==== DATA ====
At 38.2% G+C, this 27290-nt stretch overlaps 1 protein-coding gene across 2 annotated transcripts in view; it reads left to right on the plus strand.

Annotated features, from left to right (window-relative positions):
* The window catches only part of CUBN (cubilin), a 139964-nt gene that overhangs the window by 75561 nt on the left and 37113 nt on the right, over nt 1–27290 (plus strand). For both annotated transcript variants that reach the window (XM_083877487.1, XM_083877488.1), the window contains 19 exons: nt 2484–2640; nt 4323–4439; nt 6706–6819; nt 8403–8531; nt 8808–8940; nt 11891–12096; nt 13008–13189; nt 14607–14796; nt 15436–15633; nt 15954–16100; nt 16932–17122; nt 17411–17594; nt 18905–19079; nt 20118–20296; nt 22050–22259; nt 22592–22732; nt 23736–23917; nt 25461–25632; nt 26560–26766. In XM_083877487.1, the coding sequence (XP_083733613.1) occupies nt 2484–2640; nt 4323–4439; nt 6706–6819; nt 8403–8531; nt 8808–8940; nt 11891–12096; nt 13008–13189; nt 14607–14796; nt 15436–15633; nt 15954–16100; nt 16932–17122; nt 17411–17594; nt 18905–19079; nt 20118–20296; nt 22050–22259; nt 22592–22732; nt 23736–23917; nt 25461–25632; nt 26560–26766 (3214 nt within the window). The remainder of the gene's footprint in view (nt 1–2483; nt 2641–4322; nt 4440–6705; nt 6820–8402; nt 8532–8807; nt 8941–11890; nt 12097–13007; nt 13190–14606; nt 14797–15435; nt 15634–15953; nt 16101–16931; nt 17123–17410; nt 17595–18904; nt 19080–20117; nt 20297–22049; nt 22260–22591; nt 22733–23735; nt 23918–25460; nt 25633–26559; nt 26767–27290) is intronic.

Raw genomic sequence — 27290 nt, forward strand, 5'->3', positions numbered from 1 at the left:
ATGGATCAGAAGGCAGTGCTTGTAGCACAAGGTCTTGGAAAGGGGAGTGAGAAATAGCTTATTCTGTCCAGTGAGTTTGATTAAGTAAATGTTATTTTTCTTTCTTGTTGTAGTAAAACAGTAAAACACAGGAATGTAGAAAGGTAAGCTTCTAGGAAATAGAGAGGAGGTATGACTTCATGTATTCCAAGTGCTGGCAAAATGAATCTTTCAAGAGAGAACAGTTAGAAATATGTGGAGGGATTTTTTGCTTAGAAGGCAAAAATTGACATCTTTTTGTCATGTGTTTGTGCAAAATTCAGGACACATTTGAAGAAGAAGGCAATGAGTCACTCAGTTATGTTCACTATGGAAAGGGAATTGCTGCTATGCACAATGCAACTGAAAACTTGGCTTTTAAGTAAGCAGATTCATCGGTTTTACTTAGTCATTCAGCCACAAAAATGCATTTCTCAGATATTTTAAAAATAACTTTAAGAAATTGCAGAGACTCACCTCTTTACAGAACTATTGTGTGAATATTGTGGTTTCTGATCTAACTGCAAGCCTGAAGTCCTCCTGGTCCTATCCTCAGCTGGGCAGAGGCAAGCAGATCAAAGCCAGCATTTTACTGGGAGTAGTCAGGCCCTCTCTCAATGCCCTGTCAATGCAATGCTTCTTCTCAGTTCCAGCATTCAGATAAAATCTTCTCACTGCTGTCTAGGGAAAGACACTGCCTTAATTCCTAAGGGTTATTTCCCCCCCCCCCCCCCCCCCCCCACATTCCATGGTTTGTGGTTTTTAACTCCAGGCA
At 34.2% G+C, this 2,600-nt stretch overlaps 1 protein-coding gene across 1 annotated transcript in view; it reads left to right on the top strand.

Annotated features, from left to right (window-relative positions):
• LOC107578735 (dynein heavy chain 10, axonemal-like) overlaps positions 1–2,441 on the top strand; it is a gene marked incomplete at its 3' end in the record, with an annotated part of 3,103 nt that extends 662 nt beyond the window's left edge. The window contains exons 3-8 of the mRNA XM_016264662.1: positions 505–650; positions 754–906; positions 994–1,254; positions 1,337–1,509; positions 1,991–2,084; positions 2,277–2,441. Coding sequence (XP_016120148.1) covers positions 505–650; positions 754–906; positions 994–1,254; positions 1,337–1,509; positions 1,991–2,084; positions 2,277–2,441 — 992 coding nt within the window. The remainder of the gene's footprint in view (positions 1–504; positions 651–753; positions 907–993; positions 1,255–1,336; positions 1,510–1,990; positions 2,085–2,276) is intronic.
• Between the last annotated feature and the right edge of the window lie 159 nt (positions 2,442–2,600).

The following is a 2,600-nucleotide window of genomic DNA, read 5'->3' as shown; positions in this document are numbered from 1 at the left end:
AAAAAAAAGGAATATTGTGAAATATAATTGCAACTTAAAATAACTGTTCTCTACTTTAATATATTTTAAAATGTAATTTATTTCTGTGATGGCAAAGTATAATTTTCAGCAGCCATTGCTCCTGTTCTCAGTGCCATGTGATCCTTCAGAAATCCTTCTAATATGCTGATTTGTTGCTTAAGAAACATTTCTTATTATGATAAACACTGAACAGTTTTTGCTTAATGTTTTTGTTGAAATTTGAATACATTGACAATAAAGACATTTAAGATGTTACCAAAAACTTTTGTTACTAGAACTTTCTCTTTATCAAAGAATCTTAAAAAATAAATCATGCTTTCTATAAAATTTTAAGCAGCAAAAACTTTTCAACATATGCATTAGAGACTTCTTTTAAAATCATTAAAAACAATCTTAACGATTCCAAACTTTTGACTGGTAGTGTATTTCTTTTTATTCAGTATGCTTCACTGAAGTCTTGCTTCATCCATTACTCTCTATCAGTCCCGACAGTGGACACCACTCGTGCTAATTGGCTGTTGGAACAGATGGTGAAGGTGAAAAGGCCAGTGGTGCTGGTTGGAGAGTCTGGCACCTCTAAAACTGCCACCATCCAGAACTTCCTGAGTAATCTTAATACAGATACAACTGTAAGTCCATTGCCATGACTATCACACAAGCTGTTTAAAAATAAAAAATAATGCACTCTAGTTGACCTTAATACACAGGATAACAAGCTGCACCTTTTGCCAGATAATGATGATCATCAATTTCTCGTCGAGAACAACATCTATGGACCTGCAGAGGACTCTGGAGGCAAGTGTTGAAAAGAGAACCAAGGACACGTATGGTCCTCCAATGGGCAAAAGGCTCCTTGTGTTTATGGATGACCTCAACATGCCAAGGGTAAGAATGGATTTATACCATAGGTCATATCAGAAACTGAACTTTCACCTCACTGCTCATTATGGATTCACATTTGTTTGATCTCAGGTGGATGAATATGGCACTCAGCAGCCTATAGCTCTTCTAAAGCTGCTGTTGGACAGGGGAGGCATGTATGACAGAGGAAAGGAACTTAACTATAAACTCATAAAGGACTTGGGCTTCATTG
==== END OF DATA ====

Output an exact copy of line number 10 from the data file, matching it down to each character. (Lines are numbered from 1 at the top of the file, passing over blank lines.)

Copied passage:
The following is a 2,600-nucleotide window of genomic DNA, read 5'->3' as shown; positions in this document are numbered from 1 at the left end: